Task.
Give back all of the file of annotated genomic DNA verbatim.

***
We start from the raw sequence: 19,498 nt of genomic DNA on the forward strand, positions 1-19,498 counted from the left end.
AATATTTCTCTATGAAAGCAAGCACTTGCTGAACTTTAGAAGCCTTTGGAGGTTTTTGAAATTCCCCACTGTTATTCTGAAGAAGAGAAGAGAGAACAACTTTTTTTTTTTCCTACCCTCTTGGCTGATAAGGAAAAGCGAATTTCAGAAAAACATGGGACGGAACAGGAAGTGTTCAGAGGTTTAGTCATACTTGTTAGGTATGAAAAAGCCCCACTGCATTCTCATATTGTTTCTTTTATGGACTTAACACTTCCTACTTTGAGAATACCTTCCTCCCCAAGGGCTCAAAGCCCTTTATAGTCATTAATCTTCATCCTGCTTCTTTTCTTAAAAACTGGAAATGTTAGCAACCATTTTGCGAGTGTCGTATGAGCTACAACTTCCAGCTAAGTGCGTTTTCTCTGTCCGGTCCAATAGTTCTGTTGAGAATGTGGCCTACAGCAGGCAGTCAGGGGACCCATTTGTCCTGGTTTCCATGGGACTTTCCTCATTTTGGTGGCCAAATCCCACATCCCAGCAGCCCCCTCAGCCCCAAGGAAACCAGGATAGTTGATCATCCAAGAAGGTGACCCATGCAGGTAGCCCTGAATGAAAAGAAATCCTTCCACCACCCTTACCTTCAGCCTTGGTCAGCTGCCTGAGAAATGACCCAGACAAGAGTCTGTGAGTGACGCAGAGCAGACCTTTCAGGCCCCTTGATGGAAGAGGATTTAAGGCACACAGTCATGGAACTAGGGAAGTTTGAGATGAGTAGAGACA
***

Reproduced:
We start from the raw sequence: 19,498 nt of genomic DNA on the forward strand, positions 1-19,498 counted from the left end.
AATATTTCTCTATGAAAGCAAGCACTTGCTGAACTTTAGAAGCCTTTGGAGGTTTTTGAAATTCCCCACTGTTATTCTGAAGAAGAGAAGAGAGAACAACTTTTTTTTTTTCCTACCCTCTTGGCTGATAAGGAAAAGCGAATTTCAGAAAAACATGGGACGGAACAGGAAGTGTTCAGAGGTTTAGTCATACTTGTTAGGTATGAAAAAGCCCCACTGCATTCTCATATTGTTTCTTTTATGGACTTAACACTTCCTACTTTGAGAATACCTTCCTCCCCAAGGGCTCAAAGCCCTTTATAGTCATTAATCTTCATCCTGCTTCTTTTCTTAAAAACTGGAAATGTTAGCAACCATTTTGCGAGTGTCGTATGAGCTACAACTTCCAGCTAAGTGCGTTTTCTCTGTCCGGTCCAATAGTTCTGTTGAGAATGTGGCCTACAGCAGGCAGTCAGGGGACCCATTTGTCCTGGTTTCCATGGGACTTTCCTCATTTTGGTGGCCAAATCCCACATCCCAGCAGCCCCCTCAGCCCCAAGGAAACCAGGATAGTTGATCATCCAAGAAGGTGACCCATGCAGGTAGCCCTGAATGAAAAGAAATCCTTCCACCACCCTTACCTTCAGCCTTGGTCAGCTGCCTGAGAAATGACCCAGACAAGAGTCTGTGAGTGACGCAGAGCAGACCTTTCAGGCCCCTTGATGGAAGAGGATTTAAGGCACACAGTCATGGAACTAGGGAAGTTTGAGATGAGTAGAGACA